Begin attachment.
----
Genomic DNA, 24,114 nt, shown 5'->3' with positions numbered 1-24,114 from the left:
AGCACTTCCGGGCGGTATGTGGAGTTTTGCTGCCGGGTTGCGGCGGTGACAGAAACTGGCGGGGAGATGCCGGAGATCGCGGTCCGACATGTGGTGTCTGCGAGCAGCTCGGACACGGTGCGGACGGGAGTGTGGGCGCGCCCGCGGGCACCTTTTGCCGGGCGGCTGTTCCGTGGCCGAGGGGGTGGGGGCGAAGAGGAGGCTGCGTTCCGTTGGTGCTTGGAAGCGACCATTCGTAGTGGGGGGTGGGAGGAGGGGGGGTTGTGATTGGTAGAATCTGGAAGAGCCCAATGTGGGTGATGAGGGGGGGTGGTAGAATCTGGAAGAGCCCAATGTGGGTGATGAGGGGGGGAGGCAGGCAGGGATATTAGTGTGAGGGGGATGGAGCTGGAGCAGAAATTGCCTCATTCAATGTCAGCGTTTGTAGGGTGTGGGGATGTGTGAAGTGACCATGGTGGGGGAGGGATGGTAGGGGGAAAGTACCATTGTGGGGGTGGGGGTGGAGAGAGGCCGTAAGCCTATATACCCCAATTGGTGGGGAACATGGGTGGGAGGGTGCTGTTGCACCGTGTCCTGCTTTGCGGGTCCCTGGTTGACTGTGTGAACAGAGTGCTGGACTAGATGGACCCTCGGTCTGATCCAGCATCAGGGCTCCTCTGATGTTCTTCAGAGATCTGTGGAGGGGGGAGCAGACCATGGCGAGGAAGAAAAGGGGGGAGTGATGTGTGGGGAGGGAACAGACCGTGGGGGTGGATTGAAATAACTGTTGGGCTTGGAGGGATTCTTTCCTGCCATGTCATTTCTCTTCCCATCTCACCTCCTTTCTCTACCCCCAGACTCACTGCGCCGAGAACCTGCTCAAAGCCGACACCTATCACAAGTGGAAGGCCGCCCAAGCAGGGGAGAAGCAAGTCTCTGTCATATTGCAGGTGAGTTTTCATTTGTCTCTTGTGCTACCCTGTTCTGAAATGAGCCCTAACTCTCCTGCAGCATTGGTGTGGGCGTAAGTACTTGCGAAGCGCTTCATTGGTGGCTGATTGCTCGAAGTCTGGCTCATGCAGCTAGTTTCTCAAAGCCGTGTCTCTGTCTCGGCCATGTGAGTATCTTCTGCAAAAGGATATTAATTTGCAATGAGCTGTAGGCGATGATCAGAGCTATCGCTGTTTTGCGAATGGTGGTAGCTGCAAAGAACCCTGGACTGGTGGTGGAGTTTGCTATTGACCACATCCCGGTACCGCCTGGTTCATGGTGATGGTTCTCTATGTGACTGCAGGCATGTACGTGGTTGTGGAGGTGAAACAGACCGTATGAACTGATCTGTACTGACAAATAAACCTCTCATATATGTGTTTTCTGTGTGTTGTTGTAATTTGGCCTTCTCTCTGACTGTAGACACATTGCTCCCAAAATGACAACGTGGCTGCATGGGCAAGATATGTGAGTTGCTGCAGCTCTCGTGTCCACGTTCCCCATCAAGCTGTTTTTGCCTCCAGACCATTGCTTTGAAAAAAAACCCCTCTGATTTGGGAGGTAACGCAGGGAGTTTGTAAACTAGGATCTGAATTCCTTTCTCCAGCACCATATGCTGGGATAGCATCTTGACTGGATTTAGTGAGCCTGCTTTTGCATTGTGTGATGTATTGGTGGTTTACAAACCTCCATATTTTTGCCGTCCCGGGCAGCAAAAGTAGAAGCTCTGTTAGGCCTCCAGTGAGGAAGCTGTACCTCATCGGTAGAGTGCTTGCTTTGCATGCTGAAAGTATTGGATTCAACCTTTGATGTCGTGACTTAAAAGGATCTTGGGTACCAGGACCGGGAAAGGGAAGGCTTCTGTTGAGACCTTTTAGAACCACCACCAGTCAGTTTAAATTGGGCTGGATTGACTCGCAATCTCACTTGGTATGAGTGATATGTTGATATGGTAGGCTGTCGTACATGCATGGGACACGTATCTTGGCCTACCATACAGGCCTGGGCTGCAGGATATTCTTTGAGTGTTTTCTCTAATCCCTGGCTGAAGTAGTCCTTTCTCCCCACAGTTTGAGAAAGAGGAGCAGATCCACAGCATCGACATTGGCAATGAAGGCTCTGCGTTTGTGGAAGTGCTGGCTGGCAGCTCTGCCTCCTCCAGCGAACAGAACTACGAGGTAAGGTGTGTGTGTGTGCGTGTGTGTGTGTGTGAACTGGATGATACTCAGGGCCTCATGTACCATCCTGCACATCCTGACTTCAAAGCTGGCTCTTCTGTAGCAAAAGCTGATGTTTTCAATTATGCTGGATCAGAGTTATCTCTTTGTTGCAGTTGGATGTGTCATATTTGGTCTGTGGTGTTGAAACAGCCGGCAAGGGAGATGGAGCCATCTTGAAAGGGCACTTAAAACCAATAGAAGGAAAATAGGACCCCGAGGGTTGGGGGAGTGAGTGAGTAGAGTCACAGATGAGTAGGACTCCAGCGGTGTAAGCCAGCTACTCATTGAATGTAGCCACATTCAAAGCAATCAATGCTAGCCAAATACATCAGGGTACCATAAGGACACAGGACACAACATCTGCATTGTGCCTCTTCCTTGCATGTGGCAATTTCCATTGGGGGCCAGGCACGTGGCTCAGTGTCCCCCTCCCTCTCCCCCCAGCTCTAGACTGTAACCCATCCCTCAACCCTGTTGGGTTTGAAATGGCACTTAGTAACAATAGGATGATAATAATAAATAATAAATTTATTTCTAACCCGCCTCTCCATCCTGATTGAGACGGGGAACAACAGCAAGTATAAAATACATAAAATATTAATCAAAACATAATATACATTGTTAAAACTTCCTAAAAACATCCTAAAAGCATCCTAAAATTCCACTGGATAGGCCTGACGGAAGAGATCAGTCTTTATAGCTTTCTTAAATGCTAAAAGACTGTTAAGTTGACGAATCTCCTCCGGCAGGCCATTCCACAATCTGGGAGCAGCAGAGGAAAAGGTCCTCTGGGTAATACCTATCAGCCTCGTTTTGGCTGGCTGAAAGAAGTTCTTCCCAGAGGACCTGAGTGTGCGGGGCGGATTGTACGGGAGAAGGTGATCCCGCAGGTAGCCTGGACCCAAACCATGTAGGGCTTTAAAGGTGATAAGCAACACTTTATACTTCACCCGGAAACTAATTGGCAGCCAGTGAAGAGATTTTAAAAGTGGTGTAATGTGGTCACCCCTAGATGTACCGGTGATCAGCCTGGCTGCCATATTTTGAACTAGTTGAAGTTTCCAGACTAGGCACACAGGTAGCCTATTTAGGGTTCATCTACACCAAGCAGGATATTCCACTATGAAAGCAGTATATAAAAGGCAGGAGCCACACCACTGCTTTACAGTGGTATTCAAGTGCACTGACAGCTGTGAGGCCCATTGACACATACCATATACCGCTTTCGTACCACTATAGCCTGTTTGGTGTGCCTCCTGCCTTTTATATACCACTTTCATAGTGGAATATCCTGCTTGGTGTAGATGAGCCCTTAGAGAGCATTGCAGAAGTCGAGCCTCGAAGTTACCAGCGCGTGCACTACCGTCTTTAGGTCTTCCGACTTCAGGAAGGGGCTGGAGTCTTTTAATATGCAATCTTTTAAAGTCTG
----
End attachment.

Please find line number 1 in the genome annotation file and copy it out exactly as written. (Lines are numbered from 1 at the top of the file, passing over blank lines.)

Genomic DNA, 24,114 nt, shown 5'->3' with positions numbered 1-24,114 from the left: